It need scarce be added, that this repentance when possess. ed, is a precious privilege, and in a certain sense the gift of God. This observation is sanctioned by the sure word of prophecy : “ I will pour out upon the house of David and the inhabitants of Jerusalem, the spirit of grace and supplicadions; and they shall look upon me whom they have pierced, and they shall mourn for him as one mourneth for his only son, and shall be in bitterness for him as one that is in bitter ness for a first born. Zech. xii. 10." The broken heart know. eth its own bitterness ; and a stranger doth not intermeddle with his joy. It is no small source of joy to the church of God, and the ministers of the gospel, that God hath also unto the Gentiles granted repentance unto life. And it is encouragement of no ordinary magnitude, calculated to accelerate the return of impenitent sinners among all nations, that God has exalted his own Son at his right hand, to be a Prince and a Saviour, to give repentance unto Israel and the remission of sins. But alas ! how few avail themselves of the of.

66 I hearkened and heard, but they spoke not aright: no man repented him of his wickedness, saying what have I done!" What time bave I misspent-what talents have I missapplied—what mercies have I misimproved-what judgments have I despised—what wickedness have I wrought !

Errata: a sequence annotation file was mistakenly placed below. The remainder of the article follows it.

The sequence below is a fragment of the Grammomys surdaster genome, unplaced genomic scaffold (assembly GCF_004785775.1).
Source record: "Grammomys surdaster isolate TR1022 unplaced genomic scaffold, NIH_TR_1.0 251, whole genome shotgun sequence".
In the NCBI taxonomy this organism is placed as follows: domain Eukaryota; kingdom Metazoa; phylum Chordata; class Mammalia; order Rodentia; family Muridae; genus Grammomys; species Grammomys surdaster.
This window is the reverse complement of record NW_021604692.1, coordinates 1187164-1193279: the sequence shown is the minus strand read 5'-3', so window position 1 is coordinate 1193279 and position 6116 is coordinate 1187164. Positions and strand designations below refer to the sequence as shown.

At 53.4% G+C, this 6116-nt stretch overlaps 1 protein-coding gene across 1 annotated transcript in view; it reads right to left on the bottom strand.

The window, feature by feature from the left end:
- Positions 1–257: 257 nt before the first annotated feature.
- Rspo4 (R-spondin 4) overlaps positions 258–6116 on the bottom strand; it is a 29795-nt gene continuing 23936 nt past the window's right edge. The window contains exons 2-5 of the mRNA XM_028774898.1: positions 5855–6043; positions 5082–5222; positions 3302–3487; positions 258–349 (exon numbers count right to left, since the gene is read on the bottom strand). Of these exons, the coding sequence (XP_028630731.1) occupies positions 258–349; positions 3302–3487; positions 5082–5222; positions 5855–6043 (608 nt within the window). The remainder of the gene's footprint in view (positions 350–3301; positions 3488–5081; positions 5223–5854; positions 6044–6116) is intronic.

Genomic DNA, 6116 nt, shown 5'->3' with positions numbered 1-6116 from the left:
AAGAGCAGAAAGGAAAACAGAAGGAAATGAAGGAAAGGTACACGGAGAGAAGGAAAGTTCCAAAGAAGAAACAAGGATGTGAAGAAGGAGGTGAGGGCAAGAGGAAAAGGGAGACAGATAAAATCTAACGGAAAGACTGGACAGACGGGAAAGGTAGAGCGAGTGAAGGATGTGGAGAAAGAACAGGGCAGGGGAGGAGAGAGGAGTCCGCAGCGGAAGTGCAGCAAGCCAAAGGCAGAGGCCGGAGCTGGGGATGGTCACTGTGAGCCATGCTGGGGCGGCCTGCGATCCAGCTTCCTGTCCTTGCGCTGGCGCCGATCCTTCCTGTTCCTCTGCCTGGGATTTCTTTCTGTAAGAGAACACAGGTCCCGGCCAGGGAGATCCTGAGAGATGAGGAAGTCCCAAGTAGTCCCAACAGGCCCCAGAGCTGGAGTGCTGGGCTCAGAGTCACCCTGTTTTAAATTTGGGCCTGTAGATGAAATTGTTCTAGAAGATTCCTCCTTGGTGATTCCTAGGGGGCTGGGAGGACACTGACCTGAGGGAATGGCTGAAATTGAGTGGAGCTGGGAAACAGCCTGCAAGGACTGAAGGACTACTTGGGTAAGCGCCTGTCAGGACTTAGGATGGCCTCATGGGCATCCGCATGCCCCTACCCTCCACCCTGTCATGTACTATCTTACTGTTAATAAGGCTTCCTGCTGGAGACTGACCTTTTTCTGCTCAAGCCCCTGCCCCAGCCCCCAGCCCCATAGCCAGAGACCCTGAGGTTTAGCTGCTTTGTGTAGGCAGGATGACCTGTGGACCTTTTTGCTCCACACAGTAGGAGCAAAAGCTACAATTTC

every one turneth to his course, as the horse rusheth into the battle."

The progress of impenitence in sinners, is seldom so per

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fered mercy.

ceptable to themselves as it is to others who are spiritually minded. The reproof that once made them shed tears,

the sermon that made them tremble, the conviction that made them mourn, and the providence that made them pale for fear, all now pass over them, and leave them as much unmoved as 3 block of marble. The co cience is now more callous, the feelings more blunt, the affections more carthly, the dispositions more depraved, and the soul more firmly fettered with the bonds of iniquity, than it was a few years ago. Repent, and pray God, if, perhaps the thoughts of thine heart may be forgiven thee, or despisest thou the riches of goodness and forbearance, not knowing that the goodness of God leadeth thee to repentance ?

Let not christians suppose that they have no more to do with repentance after they obtain rest to their souls in the atonement of Christ. It is a work for life.

It is a work for life. So long as a vestige of the old man remains, there will be ground for godly sorrow; your short comings, your wanderings, your positive sins, and general lukewarmness call loudly for repentance. “ I have some-what against thee, because thou hast fallen from thy first love. Remember, therefore, from whence thou art fallen, and repent; or else I will come unto thee quickly, and will remove thy candlestick out of its place except thou repent. Rev. ii. 4, 5."

Finally, the prophetic page affords us the strongest assurance of an approaching period under the Messiah's adminis. tration, when abundance of pure and practical knowledge shall prevail over the earth. " The Lord is exalted, for he dwelleth on high; he hath filled Zion wiib judgment and righteousness. Wisdom and knowledge shall be the stability of thy times and strength of salvation : the fear of the Lord is his treasure.” He will not only give the means and instruments of information to mankind, but also the disposition to learn the heart humbling doctrine of the cross.